Solution :
i | j | k |
---|---|---|
x1 | y1 | z1 |
x2 | y2 | z2 |
Are you in search of an online calculator that makes quick calculations and displays the cross product results in fraction of seconds? Then Our free calculator exactly helps you in finding the cross product between 2 vectors.
i | j | k |
---|---|---|
x1 | y1 | z1 |
x2 | y2 | z2 |
y1 | z1 |
y2 | z2 |
x1 | z1 |
x2 | z2 |
x1 | y1 |
x2 | y2 |
The product between the two vectors, a and b, is called ‘Cross Product.’It can only be expressed in three-dimensional space and not two-dimensional. It is represented by ‘a ⨯ b’ (said a cross b).
The result of the two vectors is referred to as ‘c,’ which is perpendicular to both the vectors, a and b, Where θ is the angle between two vectors. Its direction is given by the right-handed rule and the magnitude is given by the area of a parallelogram.
a ⨯ b = |a| |b| sin (θ) n
Two vectors are given as:
Find the cross product.
Solution :
Given –
The representation of the above two vectors using cross product matrix method is given by –
On expansion,
The final answer obtained is,
Check here for more cross product problems.
It is a measurement of one point in space relative to another point in space. It has two components – magnitude and direction. Vectors are helpful to know the position, displacement, velocity, and acceleration of an object.
Magnitude is the value of the length of the vector. It is denoted by ‘||a||.’
Direction is the angle of rotation of the vector with respect to east, west, north, and south. It is denoted by ‘→’, which has two ends: the tail and the head. The direction of the arrow depends on the vector, i.e., if it’s forwards, backwards, upwards, or downwards (usually just forwards and backwards).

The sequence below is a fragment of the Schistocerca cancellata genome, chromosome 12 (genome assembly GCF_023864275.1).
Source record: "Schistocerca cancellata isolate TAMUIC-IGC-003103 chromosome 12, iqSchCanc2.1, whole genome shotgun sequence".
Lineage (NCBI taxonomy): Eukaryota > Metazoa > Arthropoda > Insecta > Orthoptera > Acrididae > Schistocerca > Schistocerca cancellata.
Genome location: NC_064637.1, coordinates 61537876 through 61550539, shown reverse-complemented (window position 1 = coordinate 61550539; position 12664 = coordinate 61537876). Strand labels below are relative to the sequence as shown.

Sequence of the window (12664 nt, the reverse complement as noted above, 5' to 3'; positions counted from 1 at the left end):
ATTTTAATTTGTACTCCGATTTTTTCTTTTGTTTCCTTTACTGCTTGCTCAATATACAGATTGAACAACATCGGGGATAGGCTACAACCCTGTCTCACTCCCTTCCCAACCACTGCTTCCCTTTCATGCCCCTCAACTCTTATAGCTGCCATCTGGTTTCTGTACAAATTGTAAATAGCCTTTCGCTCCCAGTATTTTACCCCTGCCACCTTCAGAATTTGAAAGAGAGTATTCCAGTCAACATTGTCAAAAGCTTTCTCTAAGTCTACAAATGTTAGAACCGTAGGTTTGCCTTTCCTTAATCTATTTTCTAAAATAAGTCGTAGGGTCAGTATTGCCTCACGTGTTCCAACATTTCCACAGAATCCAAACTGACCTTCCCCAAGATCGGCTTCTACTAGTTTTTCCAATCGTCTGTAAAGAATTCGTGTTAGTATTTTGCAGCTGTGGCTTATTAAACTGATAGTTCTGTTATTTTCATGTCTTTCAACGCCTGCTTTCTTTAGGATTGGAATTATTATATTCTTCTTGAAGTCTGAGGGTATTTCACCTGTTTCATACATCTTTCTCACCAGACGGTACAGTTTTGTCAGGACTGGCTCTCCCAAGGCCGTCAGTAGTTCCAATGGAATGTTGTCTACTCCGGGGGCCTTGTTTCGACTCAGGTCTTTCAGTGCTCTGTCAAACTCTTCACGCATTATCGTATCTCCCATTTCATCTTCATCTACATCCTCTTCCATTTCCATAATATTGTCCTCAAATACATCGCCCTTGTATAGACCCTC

Consider two vectors A and B where,
A = ai + bj + ck
B = xi + yj + zk
Here, i is unit vector in the x-axis
j is unit vector in the y-axis
K is unit vector in the z-axis
We know that the relationships between i,j, and k, which are called Equalities, are as follows –
i × j = k and j × i = –k
j × k = i and k × j = –i
k × i = j and i × k = –j
Note: Due to anti-commutative property (see below) and no linear independence (no linear combination exists), we can say that –
i × i = j × j = k × k = 0
So,
A × B = (ai + bj + ck) × (xi + yj + zk)
= ax(i × i) + ay(i × j) + az(i × k) + bx(j × i) + by(j × j) + bz(j × k) + cx(k × i) + cy(k × j) + cz(k × k)
By using the above given Equalities,
A × B = ax(0) + ay(k) + az(-j) + bx(-k) + by(0) + bz(i) + cx(j) + cy(-i) + cz(0)
= (bz – cy)i + (cx – az)j + (ay – bx)k
Other than the standard method, another alternative applicable for application is the ‘cross product matrix’ method.
The difference between the standard and cross product matrix methods is that the determinants are not used in the former but the latter.
Consider two vectors A and B where,
A = ai + bj + ck
B = xi + yj + zk
Here, i is unit vector in the x-axis
j is unit vector in the y-axis
K is unit vector in the z-axis
The cross product matrix method is represented by –
Where,
A × B = (bz – cy)i – (az – cx)j + (ay – bx)k
= (bz – cy)i + (cx – az)j + (ay – bx)k
These are also called – ‘Formal Determinants’ and given as below –
Applying Sarur’s Rule of Cofactor Expansion,
The expansion results in –
Properties play a big part in finding out cross-products of the various given vectors that layout guidelines in certain conditions. They bind the solutions of cross-products obtained. There are four properties, out of which the top two are most important. They are –